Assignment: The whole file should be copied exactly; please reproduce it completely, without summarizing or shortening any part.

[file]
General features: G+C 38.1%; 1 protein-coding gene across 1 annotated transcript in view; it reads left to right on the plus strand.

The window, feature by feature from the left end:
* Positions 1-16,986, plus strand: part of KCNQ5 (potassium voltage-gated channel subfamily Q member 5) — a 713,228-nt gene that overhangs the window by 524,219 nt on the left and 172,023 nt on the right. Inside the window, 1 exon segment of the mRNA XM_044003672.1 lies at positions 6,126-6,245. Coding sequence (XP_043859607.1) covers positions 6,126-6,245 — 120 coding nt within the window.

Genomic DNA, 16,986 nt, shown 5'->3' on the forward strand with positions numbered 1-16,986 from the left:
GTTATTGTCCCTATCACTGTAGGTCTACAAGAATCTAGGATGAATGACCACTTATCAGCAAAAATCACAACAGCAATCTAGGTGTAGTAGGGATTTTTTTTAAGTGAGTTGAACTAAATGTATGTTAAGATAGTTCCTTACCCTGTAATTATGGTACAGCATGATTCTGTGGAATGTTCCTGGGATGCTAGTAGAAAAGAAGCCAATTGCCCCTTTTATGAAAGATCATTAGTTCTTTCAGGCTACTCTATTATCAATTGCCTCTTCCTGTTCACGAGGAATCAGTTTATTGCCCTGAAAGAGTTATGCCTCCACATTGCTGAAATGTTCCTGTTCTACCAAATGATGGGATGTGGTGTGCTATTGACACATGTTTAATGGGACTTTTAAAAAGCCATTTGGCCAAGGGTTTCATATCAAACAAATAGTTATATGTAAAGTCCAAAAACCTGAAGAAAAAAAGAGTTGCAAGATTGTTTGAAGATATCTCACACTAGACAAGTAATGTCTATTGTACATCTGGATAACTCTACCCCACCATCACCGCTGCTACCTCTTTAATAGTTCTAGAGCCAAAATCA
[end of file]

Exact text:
General features: G+C 38.1%; 1 protein-coding gene across 1 annotated transcript in view; it reads left to right on the plus strand.

The window, feature by feature from the left end:
* Positions 1-16,986, plus strand: part of KCNQ5 (potassium voltage-gated channel subfamily Q member 5) — a 713,228-nt gene that overhangs the window by 524,219 nt on the left and 172,023 nt on the right. Inside the window, 1 exon segment of the mRNA XM_044003672.1 lies at positions 6,126-6,245. Coding sequence (XP_043859607.1) covers positions 6,126-6,245 — 120 coding nt within the window.

Genomic DNA, 16,986 nt, shown 5'->3' on the forward strand with positions numbered 1-16,986 from the left:
GTTATTGTCCCTATCACTGTAGGTCTACAAGAATCTAGGATGAATGACCACTTATCAGCAAAAATCACAACAGCAATCTAGGTGTAGTAGGGATTTTTTTTAAGTGAGTTGAACTAAATGTATGTTAAGATAGTTCCTTACCCTGTAATTATGGTACAGCATGATTCTGTGGAATGTTCCTGGGATGCTAGTAGAAAAGAAGCCAATTGCCCCTTTTATGAAAGATCATTAGTTCTTTCAGGCTACTCTATTATCAATTGCCTCTTCCTGTTCACGAGGAATCAGTTTATTGCCCTGAAAGAGTTATGCCTCCACATTGCTGAAATGTTCCTGTTCTACCAAATGATGGGATGTGGTGTGCTATTGACACATGTTTAATGGGACTTTTAAAAAGCCATTTGGCCAAGGGTTTCATATCAAACAAATAGTTATATGTAAAGTCCAAAAACCTGAAGAAAAAAAGAGTTGCAAGATTGTTTGAAGATATCTCACACTAGACAAGTAATGTCTATTGTACATCTGGATAACTCTACCCCACCATCACCGCTGCTACCTCTTTAATAGTTCTAGAGCCAAAATCA